Father Teilhard du Chardin was one of the most disruptive Christian thinkers of the 20th century. A French Jesuit palaeontologist who worked in China, South East Asia, USA and Europe, he represented globalization before globalization was a buzzword. He had a unique combination of influences that led him to unique ideas. Not surprisingly these ideas were not welcome by the church and were only published after his death. The posthumous publication of his work made a big splash in the 1960-80s and he even inspired an award-winning series of science fiction books by Dan Simmons (Hyperion Cantos). Today he is much less known, but his thought resonates more than ever.
Teilhard’s view was that the world was moving towards an Omega, the ultimate goal. A reversal of the traditional Aristotelian view of the world coming from a first mover, an Alpha. He saw evolution as a palaeontologist from atoms to molecules to minerals to life and finally to consciousness with human beings at the apex. “Cefalization”, the increase of consciousness in living beings was the most important trend in evolution for him.
He projected the path ahead as an observer of early globalization. Humankind according to him was converging and being compressed into a smaller and smaller world. This compression would eventually lead to a post-human stage in which consciousness was compressed into the Omega point. He believed in the Omega point as a Christian. The endpoint was Christ and God, the divine parusia, the second coming that had been prophecized in the bible. He put everything forward by combining the prevailing creeds of his time. Religion moving humans upward to spiritually and grace. Marxism and Capitalism moving humans onward to material progress. Teilhard said a new religion was needed for our age that goes upward and onward at the same time. Moving onward towards material prosperity to move upward spiritually and towards God.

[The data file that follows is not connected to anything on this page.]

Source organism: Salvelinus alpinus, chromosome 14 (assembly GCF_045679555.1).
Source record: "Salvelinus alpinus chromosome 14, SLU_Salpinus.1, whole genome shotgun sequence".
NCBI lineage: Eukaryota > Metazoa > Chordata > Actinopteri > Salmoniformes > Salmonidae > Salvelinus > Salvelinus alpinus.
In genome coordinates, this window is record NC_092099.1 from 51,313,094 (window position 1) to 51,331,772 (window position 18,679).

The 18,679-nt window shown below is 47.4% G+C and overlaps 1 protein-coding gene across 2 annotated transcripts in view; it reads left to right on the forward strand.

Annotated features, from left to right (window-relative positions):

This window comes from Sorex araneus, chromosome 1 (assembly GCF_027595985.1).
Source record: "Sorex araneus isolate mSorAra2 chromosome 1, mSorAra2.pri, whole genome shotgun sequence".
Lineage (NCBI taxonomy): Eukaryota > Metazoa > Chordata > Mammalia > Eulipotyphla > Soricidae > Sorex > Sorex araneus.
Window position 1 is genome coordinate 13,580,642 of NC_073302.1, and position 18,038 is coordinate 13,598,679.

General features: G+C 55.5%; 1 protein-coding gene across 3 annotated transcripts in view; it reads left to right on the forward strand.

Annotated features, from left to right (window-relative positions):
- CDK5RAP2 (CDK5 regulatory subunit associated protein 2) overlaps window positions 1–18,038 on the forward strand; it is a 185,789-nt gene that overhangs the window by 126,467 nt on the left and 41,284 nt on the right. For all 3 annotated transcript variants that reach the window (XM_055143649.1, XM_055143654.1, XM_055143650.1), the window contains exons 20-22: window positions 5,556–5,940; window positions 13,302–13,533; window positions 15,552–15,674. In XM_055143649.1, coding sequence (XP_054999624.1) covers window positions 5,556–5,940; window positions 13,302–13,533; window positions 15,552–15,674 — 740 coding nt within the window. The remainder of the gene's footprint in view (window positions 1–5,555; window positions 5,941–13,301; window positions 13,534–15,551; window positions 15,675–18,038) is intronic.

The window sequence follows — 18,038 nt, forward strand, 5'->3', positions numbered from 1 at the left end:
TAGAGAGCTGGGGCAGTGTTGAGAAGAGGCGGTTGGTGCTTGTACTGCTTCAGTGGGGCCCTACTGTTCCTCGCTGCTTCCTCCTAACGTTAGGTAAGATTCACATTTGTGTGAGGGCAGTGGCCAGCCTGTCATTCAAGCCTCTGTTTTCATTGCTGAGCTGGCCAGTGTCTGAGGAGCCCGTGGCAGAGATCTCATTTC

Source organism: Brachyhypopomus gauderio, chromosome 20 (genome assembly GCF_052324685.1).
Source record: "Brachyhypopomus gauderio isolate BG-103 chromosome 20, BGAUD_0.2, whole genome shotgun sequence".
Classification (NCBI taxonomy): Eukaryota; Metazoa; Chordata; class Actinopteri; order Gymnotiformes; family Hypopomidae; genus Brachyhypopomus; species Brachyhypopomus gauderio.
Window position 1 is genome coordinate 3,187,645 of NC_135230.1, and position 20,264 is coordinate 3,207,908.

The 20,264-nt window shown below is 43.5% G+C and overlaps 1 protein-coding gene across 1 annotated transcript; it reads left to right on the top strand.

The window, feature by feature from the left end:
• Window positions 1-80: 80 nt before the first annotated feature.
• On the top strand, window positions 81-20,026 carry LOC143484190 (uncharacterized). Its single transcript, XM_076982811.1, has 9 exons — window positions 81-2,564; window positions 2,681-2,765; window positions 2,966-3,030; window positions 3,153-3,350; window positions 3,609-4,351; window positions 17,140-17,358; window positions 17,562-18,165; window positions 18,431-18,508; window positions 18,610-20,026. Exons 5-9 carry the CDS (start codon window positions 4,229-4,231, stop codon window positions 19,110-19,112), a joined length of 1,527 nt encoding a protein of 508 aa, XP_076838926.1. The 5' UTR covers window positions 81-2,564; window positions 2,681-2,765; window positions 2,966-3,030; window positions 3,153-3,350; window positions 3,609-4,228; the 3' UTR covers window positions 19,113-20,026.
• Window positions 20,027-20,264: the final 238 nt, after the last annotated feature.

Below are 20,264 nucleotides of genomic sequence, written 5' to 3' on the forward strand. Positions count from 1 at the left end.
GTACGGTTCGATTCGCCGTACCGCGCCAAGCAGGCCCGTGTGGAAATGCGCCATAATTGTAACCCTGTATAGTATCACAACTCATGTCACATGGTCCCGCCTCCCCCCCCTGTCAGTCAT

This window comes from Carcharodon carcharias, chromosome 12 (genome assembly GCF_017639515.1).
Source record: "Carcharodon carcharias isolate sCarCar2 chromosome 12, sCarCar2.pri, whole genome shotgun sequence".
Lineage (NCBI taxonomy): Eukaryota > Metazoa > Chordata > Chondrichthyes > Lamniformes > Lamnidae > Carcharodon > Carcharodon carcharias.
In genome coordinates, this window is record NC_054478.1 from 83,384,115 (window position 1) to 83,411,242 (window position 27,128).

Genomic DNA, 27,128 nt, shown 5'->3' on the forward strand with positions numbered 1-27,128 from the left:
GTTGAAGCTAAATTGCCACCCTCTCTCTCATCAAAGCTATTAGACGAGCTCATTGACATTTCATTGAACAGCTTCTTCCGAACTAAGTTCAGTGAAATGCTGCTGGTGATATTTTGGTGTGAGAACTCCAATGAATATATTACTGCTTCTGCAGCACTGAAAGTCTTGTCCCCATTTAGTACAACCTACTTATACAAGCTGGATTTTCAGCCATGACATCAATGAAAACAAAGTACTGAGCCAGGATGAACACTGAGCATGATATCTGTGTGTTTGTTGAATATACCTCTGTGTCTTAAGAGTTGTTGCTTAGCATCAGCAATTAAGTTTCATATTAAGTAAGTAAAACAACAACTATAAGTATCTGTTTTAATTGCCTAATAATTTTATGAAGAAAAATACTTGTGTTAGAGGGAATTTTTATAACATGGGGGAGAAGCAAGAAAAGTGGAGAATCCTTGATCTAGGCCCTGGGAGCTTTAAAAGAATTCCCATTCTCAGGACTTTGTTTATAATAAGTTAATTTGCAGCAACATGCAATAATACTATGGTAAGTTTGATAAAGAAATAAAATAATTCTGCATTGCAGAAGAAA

Teilhard’s vision of evolution has been confirmed over the ensuing decades. His vision of human compression has proved prescient and materialized even beyond what he could have expected. He died before the start of the electronics revolution, so he didn’t have AI and Moore’s law in his toolbox. This makes his posthumanism very much AI-free, even if he identified “machinism” and “scientifism” as two key trends along with globalization.
The three routes put together: God at the end of evolution
The language of the three thinkers is very different, but they share a remarkably similar story. Evolution gradually leads up to life and consciousness, and eventually AI. Consciousness accelerates and compresses on Earth in an accelerated fashion. Eventually, consciousness compresses into a single point, the Superintelligence, the Singularity or Christ. This process is close to completion, continuous and unstoppable. At the end of the process, there is something so much beyond human consciousness and capabilities that we are at a loss to explain it or understand it. Something that could be said to have all the characteristics of God.
The three visions together form a compelling whole. We need something new to believe in. It can be Teilhard’s new religion, onwards with technological and material progress to move upwards towards God. This gives meaning to the Singularity’s disquieting unknowableness and to Musk’s biological “bootloader”. Kurzweil’s focus on accelerating technological progress through information processing technology gives us the path from which to move onwards, now towards a greater goal than only technology. Finally, Musk puts humans back into the picture. Those who wish can try to participate directly in the parusia through Neuralink, while others can participate indirectly through religion.
We will see what the next decades bring. It will be exciting for sure, but if it is the Omega point we are really lucky to live at this point in time (at least for those of us who are very curious). It is also remarkable how technological and scientific arguments can apparently support an “end of the world” narrative, so popular in many religious settings. I myself see the logic, but I am sceptic enough that I will continue to live my life as if the Singularity was not going to happen. However, I can understand the curiosity that leads both Kurzweil and Musk to try to extend their lives and try to have a front-row seat in whatever happens. Whatever progress brings, even if we just hit a wall and stop moving onwards, it will be extremely interesting to see.